The events give visitors a chance to view the famous Susan Robb quilt from the Civil War era and document their own quilts.
Since January, visitors to the Museum of Texas Tech University have viewed more than 40 antique quilts in the Legacy of a Thousand Stitches exhibit. Each quilt was chosen from a museum collection of more than 300 quilts.
This week, museumgoers will have a chance not only to see even more of that collection, they will also be able to document their own pieces of history.
From 7 to 9 p.m. Thursday (April 7), visitors can attend the museum's bed-turning event and examine an additional portion of the quilt collection featured in the exhibition catalog.
“The bed-turning will be a terrific opportunity to see the 56 quilts that are not on exhibit due to space constraints,” said Marian Ann Montgomery, curator of clothing and textiles at the museum. “I will discuss each one and attendees will be able to see the quilts up close.”
Montgomery said attendees will see the famous Susan Robb quilt, which she called the most important quilt in the Museum's collection.
“It wasn't included in the exhibit because it was in Los Angeles at the Autry Museum of Western Culture,” Montgomery said. “This very important quilt is one of the very few that survives and expresses the Confederate conviction that they would win the Civil War. The quilt seldom comes out for viewing, so this will be a very special opportunity.”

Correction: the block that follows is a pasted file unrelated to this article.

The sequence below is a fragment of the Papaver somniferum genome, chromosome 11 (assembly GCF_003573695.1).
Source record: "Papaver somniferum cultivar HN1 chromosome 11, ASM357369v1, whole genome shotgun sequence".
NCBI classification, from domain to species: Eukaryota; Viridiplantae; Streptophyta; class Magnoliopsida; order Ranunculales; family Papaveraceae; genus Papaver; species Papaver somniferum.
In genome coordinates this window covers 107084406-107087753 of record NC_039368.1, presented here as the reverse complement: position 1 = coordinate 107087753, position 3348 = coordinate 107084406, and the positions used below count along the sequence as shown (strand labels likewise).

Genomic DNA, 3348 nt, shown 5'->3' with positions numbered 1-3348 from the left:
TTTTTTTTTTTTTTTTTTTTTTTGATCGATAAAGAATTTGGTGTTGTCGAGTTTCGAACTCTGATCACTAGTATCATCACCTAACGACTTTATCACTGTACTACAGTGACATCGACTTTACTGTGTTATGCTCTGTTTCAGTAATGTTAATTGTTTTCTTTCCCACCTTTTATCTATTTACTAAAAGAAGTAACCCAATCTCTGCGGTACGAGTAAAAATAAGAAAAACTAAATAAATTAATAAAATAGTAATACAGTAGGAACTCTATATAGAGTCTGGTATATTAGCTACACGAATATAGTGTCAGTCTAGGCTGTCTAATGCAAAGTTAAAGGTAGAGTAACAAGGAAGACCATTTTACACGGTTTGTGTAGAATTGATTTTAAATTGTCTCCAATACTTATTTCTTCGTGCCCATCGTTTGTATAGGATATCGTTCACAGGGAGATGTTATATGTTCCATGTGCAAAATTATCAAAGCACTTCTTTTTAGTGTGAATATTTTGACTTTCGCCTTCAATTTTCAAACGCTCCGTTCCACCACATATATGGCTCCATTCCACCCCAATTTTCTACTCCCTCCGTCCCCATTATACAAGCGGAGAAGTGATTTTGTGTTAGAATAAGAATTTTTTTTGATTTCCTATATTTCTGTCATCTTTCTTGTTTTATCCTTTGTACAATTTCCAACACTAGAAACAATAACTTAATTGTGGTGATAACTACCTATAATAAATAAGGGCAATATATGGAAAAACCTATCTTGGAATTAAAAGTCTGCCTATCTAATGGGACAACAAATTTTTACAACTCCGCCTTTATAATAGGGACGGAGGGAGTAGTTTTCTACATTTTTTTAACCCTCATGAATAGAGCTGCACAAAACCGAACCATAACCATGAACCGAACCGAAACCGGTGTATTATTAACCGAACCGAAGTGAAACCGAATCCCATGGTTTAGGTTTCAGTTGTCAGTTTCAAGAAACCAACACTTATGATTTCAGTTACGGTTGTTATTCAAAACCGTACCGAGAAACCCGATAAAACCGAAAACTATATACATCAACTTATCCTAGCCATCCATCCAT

From 10:30 a.m. to 4 p.m. Saturday (April 9), quilt owners are invited to attend the first of two quilt documentation days at the museum. Visitors can bring up to four of their own quilts to be documented by Montgomery, who will discuss the quilt's history, date of creation, quilt pattern and name.
“Quilt documentation days are wonderful opportunities for families to visit with a quilt expert to learn more about their pieces and document the quilt maker,” Montgomery said. “The museum is providing this service free of charge so families can better care for their quilted treasures.”
Those who take advantage of the service will receive a seven-page documentation form and a photograph that can be kept with the quilt and shared with future generations. Montgomery said participants also can upload their quilt to The Quilt Index where information will be preserved on an ongoing basis.
A second documentation day will be held from 10:30 a.m. to 4 p.m. May 14. All events will be in the Helen DeVitt Jones Sculpture Court at the museum.
To register for the bed-turning event, there is a $5 registration fee. Registration will occur on the day of the event.
Registration for the quilt-documentation day is free to the public and will take place the day of the event. Appraisals will not be given.
For more information about museum events, visit its website.